I’m here for the annual Hannover Messe trade fair in Hannover, Germany—billed as the world’s largest industrial trade show. We’ve historically covered the show in odd-numbered years, as there is a larger focus on fluid power and motion control components then. But this year is special, as it’s the first time in the venerable exhibition’s history that the United States is serving as the partner country.
The head of state of the partner country generally opens the fair along with the German Chancellor. So tonight, it was President Obama with German Chancellor Angela Merkel doing the ceremonial duties at the Hannover Convention Center. It’s tradition to hold the ceremonies there, and not at the huge fairgrounds on the southeast side of the city. Although the security concerns were greater at the HCC—I went through three separate security checks—officials wanted to keep up the tradition. This made getting a ticket to the roughly 2,000 seat venue difficult, as an estimated 20,000 requests were made for tickets from the press and interested exhibitors. Even the limited amount of press who were let in had to watch on TVs from an upstairs press room (I flew 4,000 miles so I could be frisked in order to watch a TV? Bizarre).
Obama came to town in the midst of some controversy about the potential Transatlantic Trade and Investment Partnership (TTIP) deal between the European Union and the U.S. Thousands of German protestors hit the streets over the weekend; some estimated the protestors at 35,000 but one German official told me that number was relatively small for a European protest.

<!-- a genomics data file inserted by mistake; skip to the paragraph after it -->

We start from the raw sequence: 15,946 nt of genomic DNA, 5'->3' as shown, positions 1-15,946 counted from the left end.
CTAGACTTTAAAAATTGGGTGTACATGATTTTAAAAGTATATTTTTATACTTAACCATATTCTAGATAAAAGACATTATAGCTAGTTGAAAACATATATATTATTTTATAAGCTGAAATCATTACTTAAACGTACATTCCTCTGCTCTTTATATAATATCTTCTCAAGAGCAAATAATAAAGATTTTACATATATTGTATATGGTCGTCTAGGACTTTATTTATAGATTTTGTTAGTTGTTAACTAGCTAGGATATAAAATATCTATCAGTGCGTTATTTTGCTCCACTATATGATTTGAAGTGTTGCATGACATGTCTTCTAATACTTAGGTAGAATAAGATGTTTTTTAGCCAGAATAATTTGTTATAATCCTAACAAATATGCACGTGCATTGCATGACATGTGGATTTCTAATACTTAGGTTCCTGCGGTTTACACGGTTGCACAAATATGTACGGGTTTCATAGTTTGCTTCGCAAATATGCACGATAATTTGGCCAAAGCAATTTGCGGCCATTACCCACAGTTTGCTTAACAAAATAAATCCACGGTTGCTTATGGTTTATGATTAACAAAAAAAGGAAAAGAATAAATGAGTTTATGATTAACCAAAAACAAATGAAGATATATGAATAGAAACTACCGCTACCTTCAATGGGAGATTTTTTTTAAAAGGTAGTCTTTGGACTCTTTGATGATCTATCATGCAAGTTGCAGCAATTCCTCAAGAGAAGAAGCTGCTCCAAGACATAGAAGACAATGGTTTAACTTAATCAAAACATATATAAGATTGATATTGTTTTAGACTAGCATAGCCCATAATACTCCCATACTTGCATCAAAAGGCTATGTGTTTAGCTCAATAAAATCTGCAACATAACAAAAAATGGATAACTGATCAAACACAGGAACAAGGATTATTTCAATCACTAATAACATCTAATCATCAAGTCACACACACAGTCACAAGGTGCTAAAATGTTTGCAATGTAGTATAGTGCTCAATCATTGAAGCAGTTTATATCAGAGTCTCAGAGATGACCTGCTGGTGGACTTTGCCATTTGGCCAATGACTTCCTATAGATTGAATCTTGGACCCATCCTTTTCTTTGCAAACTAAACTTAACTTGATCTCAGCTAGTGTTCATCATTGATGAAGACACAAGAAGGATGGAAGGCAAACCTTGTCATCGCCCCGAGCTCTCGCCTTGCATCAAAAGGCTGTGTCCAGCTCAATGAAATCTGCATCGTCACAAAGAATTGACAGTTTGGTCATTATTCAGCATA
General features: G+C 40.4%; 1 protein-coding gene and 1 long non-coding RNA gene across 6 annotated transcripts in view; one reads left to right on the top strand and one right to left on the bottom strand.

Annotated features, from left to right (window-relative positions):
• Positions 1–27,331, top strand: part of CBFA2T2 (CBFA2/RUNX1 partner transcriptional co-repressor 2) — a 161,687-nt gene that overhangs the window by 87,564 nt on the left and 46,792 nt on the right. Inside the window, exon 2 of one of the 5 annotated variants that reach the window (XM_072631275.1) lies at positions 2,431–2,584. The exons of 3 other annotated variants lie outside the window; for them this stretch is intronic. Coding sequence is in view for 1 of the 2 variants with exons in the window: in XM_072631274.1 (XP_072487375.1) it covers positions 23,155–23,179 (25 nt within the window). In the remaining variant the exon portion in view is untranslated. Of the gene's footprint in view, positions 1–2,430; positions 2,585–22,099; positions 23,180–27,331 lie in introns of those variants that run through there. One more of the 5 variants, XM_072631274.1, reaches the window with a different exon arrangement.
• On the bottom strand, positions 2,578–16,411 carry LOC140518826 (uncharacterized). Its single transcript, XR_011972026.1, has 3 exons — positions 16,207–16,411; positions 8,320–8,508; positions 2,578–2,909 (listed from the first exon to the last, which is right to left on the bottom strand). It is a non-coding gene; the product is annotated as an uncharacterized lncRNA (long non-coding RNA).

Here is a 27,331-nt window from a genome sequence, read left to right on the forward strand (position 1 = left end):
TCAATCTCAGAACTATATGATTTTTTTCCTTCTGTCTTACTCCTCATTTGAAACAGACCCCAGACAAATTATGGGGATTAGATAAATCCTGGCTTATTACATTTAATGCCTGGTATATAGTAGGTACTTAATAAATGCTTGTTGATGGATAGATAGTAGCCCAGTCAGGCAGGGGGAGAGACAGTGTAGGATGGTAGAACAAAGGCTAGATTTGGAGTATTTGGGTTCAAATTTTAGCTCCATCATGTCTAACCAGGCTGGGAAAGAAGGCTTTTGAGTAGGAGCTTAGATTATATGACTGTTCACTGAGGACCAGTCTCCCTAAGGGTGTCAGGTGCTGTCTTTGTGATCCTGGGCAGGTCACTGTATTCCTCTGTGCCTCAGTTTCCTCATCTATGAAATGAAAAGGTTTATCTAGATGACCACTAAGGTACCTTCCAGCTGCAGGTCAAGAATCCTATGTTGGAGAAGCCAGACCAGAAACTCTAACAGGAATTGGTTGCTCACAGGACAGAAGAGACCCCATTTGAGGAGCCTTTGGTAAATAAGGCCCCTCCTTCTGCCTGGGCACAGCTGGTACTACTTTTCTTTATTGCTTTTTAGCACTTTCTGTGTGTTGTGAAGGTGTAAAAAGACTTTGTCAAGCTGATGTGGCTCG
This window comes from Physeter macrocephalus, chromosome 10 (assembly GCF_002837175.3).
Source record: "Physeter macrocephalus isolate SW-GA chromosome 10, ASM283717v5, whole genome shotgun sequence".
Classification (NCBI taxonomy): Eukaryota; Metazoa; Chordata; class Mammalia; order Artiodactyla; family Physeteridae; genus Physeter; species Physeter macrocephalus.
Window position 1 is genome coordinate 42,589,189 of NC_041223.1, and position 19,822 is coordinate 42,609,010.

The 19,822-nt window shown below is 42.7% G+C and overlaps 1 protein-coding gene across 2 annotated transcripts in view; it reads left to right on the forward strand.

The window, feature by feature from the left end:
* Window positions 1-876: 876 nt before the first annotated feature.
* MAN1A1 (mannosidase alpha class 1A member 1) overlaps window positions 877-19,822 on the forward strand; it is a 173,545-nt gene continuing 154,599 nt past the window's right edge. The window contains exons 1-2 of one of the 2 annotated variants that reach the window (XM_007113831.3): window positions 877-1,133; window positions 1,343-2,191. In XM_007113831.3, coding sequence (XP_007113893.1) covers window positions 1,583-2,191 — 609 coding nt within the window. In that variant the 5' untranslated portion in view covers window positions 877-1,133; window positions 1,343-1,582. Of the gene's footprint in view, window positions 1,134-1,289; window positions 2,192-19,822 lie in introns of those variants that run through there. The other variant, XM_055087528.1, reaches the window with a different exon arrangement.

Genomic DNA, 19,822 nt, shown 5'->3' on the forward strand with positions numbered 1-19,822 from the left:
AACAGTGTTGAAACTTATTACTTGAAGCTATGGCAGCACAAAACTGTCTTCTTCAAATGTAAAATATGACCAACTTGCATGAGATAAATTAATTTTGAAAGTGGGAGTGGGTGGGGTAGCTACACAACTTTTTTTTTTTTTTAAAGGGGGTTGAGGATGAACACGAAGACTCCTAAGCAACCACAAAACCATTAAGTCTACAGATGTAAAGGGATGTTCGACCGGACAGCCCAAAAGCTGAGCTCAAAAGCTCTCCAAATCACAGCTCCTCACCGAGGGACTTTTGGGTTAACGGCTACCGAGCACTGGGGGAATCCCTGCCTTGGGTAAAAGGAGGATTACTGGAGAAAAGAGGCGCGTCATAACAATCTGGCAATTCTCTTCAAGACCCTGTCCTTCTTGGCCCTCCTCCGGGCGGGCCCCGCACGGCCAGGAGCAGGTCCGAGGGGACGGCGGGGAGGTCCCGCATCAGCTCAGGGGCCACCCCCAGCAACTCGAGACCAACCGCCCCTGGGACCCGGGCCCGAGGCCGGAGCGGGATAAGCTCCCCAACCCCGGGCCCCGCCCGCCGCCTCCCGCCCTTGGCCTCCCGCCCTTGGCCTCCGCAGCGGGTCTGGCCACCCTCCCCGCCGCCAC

The ceremony itself featured synchronized robotic arms, break dancers, some miming to techno music, an impressive light show, and even a few snippets of Broadway musicals to highlight American creativity. The Hermes award was given out at the beginning of the presentations. Hermes is an international technology prize awarded annually to an outstanding new product debuting at the Fair. This year’s winner was Harting Technology Group’s MICA mini computer. MICA is a modular platform of open hardware and software that the company says, “can be swiftly and economically adapted to many industrial application areas.”
Obama spoke to the crowd for several minutes, and talked up the United States as great place to invest.
“We are ready to do more business with Germany, more business with Europe and more business with the world,” Obama said. He noted that over the past six years, the U.S. has created more than 14 million jobs, including hundreds of thousands of manufacturing jobs. And, he noted, “last year for the first time in decades, the U.S. became the top market for German exports.”
Obama highlighted America’s multitude of excellent universities, its manufacturing productivity, and the country’s large and educated workforce, as he tried to woo the manufacturers present to “set up shop” in the U.S. But he said there are still too many barriers to trade between his country and Europe—regulations, rules, tariffs, standards, etc.—in actively lobbying for the passage of TTIP in the near future.